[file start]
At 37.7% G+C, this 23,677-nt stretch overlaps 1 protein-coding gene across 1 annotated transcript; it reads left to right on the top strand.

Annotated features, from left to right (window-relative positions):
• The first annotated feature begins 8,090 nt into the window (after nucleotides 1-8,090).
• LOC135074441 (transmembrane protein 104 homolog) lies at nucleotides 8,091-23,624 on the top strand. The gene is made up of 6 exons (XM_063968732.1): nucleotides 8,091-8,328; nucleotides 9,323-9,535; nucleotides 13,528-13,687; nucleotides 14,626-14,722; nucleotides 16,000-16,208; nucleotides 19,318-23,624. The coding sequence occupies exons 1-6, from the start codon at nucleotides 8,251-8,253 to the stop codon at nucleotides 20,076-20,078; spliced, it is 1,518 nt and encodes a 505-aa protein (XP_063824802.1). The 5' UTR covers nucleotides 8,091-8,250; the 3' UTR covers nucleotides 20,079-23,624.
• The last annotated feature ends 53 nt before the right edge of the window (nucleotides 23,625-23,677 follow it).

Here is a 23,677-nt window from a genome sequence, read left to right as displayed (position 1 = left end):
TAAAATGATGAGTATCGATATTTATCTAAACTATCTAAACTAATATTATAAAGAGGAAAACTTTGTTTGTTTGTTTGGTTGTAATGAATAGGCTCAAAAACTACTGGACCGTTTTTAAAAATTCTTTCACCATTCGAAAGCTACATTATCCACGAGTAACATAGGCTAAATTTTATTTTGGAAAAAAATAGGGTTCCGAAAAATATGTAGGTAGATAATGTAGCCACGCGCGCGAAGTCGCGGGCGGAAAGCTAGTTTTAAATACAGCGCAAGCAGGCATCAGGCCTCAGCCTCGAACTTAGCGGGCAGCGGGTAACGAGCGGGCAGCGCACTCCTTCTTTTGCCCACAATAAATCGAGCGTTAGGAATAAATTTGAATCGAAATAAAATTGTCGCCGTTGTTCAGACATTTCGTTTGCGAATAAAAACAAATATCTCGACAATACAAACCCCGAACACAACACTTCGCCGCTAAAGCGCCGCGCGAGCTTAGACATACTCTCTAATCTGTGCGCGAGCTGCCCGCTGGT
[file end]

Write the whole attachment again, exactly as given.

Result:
At 37.7% G+C, this 23,677-nt stretch overlaps 1 protein-coding gene across 1 annotated transcript; it reads left to right on the top strand.

Annotated features, from left to right (window-relative positions):
• The first annotated feature begins 8,090 nt into the window (after nucleotides 1-8,090).
• LOC135074441 (transmembrane protein 104 homolog) lies at nucleotides 8,091-23,624 on the top strand. The gene is made up of 6 exons (XM_063968732.1): nucleotides 8,091-8,328; nucleotides 9,323-9,535; nucleotides 13,528-13,687; nucleotides 14,626-14,722; nucleotides 16,000-16,208; nucleotides 19,318-23,624. The coding sequence occupies exons 1-6, from the start codon at nucleotides 8,251-8,253 to the stop codon at nucleotides 20,076-20,078; spliced, it is 1,518 nt and encodes a 505-aa protein (XP_063824802.1). The 5' UTR covers nucleotides 8,091-8,250; the 3' UTR covers nucleotides 20,079-23,624.
• The last annotated feature ends 53 nt before the right edge of the window (nucleotides 23,625-23,677 follow it).

Here is a 23,677-nt window from a genome sequence, read left to right as displayed (position 1 = left end):
TAAAATGATGAGTATCGATATTTATCTAAACTATCTAAACTAATATTATAAAGAGGAAAACTTTGTTTGTTTGTTTGGTTGTAATGAATAGGCTCAAAAACTACTGGACCGTTTTTAAAAATTCTTTCACCATTCGAAAGCTACATTATCCACGAGTAACATAGGCTAAATTTTATTTTGGAAAAAAATAGGGTTCCGAAAAATATGTAGGTAGATAATGTAGCCACGCGCGCGAAGTCGCGGGCGGAAAGCTAGTTTTAAATACAGCGCAAGCAGGCATCAGGCCTCAGCCTCGAACTTAGCGGGCAGCGGGTAACGAGCGGGCAGCGCACTCCTTCTTTTGCCCACAATAAATCGAGCGTTAGGAATAAATTTGAATCGAAATAAAATTGTCGCCGTTGTTCAGACATTTCGTTTGCGAATAAAAACAAATATCTCGACAATACAAACCCCGAACACAACACTTCGCCGCTAAAGCGCCGCGCGAGCTTAGACATACTCTCTAATCTGTGCGCGAGCTGCCCGCTGGT